Ruben, the world’s loneliest lion, is relocated to South Africa

Posted on 7 September 2023

Ruben, the world’s loneliest lion, has found the chance at a new life in South Africa after five years of solitary confinement in a concrete cell in Armenia.

After it shut down, he was the only animal left in a private Armenian zoo. Due to a lack of space while transporting the other animals, Ruben was left in his cell.

Animals Defenders International (ADI), in collaboration with Qatar Airways Cargo’s WeQare charity initiative, transported him to the Free State’s ADI Wildlife Sanctuary.

SA People News said his legs wobbled due to malnutrition and lack of exercise, ‘but he drove himself forward, stepping from his travel crate onto SA soil, the home of his ancestors.’

Picture: Screenshot

Jan Creamer, ADI president, said the 15-year-old lion’s arrival was met with tears of joy as Ruben heard the ‘roar of other lions and [rediscovered] his own roar.

‘Lions are the most sociable of the big cats, living in family prides in the wild. So, it must have been devastating for Ruben to have no contact or communication with other lions. Seeing him walk on grass for the first time, hearing the voices of his own kind, with the African sun on his back, brought us all to tears.’

Qatar Airways Cargo’s ‘WeQare’ charity initiative offered to move the big cat with one of their larger aircraft with hold doors that could accommodate Ruben’s crate. They even used an airconditioned truck to transport him between aircraft at Doha.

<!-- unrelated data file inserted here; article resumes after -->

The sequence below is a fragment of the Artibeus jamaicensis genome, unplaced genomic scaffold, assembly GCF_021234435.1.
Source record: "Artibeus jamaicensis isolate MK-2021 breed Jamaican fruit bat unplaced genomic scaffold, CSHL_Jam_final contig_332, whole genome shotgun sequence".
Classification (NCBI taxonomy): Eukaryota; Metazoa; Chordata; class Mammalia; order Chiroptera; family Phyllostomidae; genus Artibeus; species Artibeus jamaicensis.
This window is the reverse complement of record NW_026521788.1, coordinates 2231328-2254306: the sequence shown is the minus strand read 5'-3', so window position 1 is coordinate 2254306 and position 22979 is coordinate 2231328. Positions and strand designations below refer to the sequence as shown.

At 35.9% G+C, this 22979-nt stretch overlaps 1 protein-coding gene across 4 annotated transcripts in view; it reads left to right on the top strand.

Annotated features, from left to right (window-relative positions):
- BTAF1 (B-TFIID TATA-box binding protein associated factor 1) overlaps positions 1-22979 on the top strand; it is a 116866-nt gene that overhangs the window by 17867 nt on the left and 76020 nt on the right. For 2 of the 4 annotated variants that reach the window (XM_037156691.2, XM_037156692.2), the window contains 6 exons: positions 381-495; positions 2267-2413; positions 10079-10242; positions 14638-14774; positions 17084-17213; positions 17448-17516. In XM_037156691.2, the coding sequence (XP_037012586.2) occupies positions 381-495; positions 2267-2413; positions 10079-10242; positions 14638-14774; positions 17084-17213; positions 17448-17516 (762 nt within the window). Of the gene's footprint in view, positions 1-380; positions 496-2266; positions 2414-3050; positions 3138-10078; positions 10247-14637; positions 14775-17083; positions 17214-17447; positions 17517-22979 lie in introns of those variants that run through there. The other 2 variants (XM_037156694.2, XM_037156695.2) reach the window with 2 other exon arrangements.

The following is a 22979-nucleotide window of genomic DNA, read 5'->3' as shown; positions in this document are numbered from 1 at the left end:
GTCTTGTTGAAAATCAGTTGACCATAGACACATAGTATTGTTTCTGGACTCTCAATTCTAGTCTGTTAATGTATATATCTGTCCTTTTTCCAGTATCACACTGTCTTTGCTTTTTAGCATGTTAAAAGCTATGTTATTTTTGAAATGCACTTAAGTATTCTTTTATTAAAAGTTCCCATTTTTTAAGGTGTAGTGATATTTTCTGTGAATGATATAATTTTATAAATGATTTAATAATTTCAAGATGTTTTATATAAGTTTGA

SVP Cargo Sales & Network Planning at Qatar Airways Cargo Elisabeth Oudkerk said, ‘We are committed to preserving wildlife and endangered species, that is why we launched our WeQare Chapter 2 initiative: ‘Rewild the Planet’ back in 2020. We pledged to return wildlife and endangered species back to their natural habitat, free of charge, and we will continue to do so.’

With the guidance of leading big cat veterinarian Dr. Peter Caldwell, Ruben has embarked on a path toward recovery and mobility.

A specially designed habitat at the ADI Wildlife Sanctuary, complete with ramps and guard rails, allows Ruben to regain his strength and confidence. His remarkable resilience shines through as he explores his new surroundings and discovers the joy of play, even in his wobbly-legged state.

Ruban will receive the ongoing care and companionship he deserves at the sanctuary as he lives out his twilight years.

Donations can be made at

Watch Ruben’s first steps on African soil below:

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